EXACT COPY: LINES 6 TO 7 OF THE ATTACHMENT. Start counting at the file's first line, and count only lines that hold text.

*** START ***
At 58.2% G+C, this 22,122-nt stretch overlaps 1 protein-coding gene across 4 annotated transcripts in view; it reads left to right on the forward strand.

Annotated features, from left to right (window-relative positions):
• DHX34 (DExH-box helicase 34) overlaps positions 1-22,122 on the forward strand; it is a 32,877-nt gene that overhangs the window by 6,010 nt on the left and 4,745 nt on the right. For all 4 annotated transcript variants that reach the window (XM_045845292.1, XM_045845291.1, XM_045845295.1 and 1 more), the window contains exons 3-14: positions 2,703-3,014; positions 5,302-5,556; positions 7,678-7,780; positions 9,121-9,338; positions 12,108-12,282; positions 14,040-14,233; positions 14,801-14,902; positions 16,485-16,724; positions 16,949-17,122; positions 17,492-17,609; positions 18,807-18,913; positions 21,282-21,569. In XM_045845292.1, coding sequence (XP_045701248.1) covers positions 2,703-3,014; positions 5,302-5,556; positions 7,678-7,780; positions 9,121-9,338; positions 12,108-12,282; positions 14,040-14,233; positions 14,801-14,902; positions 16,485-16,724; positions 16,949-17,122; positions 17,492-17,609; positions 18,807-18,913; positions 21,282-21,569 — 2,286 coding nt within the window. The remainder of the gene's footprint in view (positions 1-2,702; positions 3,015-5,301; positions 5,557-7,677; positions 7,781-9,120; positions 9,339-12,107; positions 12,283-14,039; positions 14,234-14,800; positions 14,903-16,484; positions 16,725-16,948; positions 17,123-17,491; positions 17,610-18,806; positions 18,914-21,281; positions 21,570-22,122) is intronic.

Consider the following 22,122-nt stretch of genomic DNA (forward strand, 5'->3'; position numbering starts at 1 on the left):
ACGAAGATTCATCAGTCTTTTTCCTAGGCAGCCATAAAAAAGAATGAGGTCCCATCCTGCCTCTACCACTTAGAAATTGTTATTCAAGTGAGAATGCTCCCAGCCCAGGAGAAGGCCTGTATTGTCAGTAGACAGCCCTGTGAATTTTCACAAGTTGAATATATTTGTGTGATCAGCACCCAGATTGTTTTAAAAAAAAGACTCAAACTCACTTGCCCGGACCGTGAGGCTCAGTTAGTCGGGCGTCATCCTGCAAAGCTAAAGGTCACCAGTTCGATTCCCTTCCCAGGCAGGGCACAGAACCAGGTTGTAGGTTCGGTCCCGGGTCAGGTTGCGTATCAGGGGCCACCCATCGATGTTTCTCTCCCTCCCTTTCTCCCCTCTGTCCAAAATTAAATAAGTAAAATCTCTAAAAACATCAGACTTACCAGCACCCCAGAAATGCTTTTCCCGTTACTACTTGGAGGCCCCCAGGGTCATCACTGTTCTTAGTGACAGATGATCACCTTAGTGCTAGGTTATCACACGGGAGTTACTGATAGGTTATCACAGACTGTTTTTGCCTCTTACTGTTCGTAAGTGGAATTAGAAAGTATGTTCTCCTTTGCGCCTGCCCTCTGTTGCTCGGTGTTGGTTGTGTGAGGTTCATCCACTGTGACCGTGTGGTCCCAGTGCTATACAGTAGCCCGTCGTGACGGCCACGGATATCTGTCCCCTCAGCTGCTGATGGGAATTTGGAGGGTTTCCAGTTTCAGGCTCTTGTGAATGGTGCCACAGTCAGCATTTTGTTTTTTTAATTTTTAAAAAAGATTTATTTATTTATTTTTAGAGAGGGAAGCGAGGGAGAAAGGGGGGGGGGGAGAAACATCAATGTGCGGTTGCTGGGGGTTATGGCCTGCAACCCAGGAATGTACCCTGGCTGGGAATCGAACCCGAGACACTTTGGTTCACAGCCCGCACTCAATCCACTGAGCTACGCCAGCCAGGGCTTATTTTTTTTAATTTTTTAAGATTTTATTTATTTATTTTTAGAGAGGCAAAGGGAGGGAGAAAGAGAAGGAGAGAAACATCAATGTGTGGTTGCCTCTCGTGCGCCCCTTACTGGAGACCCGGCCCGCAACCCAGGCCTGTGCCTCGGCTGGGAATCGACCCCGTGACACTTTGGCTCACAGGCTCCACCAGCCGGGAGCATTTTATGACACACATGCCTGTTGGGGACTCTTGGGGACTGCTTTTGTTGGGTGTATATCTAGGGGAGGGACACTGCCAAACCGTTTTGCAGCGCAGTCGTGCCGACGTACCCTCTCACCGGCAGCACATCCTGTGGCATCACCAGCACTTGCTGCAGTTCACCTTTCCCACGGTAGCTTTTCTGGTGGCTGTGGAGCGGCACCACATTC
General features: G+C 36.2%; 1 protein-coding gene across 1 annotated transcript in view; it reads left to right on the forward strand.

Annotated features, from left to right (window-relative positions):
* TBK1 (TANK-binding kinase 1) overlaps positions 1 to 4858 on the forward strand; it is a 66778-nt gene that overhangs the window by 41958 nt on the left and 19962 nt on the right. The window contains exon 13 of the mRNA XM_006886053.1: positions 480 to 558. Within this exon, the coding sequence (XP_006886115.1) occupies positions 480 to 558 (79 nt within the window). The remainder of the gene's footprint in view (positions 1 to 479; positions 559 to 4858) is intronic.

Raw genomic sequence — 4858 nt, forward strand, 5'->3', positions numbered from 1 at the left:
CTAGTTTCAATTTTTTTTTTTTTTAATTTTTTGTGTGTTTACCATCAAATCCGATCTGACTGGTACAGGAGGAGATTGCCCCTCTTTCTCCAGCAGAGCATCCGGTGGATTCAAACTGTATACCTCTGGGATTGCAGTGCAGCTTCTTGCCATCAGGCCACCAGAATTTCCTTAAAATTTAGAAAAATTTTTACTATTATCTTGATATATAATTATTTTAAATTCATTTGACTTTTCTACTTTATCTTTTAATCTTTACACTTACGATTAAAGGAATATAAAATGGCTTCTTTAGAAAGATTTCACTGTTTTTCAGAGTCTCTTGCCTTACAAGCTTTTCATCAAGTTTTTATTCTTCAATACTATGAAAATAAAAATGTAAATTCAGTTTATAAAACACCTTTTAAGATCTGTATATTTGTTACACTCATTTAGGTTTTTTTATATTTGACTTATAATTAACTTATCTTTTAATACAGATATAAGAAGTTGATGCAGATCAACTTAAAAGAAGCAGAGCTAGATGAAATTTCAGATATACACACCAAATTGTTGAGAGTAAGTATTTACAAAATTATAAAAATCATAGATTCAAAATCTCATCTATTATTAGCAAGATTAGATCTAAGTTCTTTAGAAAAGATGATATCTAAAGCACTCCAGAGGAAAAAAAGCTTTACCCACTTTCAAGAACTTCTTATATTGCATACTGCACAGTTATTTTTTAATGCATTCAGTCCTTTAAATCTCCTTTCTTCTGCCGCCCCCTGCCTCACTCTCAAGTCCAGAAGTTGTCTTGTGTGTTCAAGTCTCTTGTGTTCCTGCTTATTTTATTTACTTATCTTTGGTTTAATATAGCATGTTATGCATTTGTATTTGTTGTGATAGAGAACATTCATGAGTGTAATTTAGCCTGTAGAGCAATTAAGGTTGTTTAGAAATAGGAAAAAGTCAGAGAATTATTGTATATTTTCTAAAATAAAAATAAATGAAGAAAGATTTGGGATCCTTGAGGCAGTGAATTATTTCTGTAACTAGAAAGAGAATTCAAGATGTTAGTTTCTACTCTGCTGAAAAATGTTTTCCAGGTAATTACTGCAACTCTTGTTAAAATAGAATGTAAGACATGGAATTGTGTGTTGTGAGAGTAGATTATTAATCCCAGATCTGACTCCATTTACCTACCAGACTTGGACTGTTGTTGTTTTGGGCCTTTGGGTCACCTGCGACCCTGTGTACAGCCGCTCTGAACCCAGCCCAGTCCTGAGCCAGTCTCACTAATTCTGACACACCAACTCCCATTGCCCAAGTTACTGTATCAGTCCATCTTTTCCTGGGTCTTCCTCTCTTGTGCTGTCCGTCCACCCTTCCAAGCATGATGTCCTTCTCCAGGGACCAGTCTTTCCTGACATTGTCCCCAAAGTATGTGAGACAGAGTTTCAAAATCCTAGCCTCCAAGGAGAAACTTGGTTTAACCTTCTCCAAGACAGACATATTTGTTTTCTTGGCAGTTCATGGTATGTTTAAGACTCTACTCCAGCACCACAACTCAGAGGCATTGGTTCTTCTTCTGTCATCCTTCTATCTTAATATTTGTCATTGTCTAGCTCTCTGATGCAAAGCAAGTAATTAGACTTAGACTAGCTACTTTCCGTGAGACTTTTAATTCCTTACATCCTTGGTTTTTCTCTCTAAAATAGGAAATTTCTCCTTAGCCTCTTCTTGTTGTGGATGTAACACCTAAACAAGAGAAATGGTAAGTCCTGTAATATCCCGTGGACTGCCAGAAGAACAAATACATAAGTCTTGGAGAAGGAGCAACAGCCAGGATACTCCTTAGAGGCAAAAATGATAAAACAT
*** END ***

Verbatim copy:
General features: G+C 36.2%; 1 protein-coding gene across 1 annotated transcript in view; it reads left to right on the forward strand.

Annotated features, from left to right (window-relative positions):